Early Childhood Education | VideoKristin Clouston | 2/19/2013
While some towns have head start programs, there are still many that don`t, so Senator Poolman has sponsored a bill that would help fund PUBLIC early childhood education.
"We really want to start the discussion about expanding early childhood education and celebrating all the things that are occuring in kindergartens and pre-schools across the state," said Senator Nicole Poolman (R) from Bismarck.
For the past five years, Sweetwater Elementary in Devils Lake has followed a group of students who were selected for pre-school because they were living in poverty. Reading assessments taken throughout first, second and third grade show them consistently scoring higher than their classmates. In fact, six out of nine times, 100 percent of the students in the group scored as proficient readers.
"They meet the needs of our most economically disadvantaged students in North Dakota, and to see this kind of results from a focused educationally concentrated pre-school program for our neediest of children demonstrates to us that our investment is worth it," Baesler said.
All day, every day, kindergarten is also fairly new to North Dakota. Once Fargo implemented all day kindergarten, the district had a large reduction of at risk kids.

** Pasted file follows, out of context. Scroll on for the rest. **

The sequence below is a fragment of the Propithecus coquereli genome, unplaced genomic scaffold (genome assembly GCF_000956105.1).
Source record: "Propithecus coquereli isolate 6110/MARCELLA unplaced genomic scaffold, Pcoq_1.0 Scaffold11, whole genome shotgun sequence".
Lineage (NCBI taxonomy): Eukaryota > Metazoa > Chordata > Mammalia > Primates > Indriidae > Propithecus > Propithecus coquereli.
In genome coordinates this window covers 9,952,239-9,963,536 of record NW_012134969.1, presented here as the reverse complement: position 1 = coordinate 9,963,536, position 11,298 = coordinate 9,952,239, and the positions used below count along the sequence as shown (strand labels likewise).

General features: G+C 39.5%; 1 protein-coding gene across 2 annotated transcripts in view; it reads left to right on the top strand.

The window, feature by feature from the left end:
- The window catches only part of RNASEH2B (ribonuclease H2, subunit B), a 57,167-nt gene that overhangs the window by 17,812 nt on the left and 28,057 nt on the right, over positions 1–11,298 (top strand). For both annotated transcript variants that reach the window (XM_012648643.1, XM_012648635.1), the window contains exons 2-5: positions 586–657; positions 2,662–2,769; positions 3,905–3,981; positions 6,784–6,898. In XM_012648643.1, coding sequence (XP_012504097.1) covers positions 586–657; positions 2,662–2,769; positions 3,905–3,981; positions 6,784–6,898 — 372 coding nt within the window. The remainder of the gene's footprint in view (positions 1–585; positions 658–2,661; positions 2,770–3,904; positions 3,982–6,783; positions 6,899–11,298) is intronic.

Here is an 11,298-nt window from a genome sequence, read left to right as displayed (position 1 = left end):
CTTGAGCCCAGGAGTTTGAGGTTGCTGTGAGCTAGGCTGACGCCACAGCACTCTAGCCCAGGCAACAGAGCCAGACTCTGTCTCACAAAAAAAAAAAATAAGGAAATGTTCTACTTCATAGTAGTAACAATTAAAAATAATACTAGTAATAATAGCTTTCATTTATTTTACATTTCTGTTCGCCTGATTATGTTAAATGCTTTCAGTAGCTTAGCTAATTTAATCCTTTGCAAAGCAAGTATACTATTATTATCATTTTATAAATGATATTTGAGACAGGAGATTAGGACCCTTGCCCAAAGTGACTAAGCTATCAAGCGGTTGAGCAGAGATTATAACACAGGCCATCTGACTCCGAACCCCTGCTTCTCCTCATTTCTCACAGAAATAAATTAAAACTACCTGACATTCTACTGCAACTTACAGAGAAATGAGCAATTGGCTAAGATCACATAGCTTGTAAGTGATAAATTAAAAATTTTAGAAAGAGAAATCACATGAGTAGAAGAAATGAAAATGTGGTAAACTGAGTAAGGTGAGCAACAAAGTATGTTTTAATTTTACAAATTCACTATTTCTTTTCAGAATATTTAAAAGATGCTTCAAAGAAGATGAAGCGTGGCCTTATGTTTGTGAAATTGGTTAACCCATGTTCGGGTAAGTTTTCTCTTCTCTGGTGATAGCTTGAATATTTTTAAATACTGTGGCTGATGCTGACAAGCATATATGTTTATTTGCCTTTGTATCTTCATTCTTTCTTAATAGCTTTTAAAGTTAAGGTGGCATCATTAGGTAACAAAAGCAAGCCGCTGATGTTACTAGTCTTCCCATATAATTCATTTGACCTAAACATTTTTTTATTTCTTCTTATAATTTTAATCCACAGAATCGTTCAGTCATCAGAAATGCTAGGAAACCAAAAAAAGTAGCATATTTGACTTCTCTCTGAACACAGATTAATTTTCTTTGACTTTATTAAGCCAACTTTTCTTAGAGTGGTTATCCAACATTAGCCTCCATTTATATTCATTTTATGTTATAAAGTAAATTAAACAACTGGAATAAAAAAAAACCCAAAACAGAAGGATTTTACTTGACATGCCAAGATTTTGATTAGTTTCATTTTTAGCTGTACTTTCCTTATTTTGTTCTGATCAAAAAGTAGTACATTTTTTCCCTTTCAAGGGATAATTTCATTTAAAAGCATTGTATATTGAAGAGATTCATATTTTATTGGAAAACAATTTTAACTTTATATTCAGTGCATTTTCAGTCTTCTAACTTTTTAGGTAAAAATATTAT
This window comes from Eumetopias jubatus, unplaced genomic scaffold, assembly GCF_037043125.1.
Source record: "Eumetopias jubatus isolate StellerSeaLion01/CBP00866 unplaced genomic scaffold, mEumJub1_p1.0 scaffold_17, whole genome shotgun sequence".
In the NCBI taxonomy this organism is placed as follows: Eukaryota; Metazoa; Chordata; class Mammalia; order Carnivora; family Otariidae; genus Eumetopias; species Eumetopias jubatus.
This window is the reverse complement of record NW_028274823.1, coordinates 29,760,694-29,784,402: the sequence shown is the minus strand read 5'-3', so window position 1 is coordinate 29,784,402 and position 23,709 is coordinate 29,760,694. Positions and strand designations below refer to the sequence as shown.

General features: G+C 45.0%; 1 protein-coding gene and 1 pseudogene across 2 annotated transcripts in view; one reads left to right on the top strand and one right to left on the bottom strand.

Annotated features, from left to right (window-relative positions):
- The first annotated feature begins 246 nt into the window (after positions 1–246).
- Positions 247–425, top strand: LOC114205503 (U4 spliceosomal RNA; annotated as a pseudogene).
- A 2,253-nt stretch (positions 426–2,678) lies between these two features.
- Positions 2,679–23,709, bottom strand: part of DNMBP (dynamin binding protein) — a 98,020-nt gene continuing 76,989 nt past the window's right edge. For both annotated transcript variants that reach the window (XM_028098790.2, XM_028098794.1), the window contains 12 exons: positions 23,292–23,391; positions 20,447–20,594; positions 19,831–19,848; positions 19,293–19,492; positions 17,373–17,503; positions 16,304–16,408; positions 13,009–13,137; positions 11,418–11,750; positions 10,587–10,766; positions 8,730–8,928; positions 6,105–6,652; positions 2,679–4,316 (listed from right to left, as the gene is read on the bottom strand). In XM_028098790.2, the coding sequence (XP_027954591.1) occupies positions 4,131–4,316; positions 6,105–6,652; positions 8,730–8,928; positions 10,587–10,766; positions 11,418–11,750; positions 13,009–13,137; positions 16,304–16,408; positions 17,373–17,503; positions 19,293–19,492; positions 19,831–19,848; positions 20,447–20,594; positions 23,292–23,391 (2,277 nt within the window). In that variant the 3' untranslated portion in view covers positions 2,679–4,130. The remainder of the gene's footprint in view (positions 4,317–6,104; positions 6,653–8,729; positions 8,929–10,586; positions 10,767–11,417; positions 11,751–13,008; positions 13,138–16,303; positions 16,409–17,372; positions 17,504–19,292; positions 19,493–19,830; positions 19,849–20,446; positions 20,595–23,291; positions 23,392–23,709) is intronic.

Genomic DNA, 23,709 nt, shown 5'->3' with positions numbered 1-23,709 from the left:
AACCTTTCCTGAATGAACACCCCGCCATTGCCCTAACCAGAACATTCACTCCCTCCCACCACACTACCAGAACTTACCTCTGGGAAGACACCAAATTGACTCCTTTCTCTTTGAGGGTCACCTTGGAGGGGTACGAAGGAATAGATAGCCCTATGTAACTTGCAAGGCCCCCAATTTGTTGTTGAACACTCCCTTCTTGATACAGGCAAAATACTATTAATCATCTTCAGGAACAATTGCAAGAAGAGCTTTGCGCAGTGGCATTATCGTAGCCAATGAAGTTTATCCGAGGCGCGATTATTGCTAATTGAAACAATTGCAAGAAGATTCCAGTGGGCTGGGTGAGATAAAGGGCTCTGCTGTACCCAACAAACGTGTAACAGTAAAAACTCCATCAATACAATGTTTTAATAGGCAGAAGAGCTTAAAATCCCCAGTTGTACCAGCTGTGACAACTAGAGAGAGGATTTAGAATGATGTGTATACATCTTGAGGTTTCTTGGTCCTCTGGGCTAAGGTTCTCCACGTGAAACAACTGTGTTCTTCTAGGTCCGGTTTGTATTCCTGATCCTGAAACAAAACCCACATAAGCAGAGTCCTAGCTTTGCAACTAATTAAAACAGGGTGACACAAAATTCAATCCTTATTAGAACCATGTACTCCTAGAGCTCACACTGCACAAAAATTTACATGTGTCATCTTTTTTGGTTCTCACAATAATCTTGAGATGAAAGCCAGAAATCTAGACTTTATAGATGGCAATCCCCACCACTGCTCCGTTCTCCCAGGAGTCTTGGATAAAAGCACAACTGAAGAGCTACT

"Before all day kindergarten, 20 percent of the first grade learners were at risk. After all day kindergarten was implemented that number has been reduced to six percent," Poolman said.
Before Bismarck added all day kindergarten only 55 percent of first graders were ready for school.
"Now we consistently see 85 percent of all first graders ready to be learners," Poolman said.
If the bill passes, it would allow districts to support public pre-school if they have the money. It also has a provision that would allow schools to apply for $100,000 state grants.
There is also a similar house bill, but it doesn`t include state money.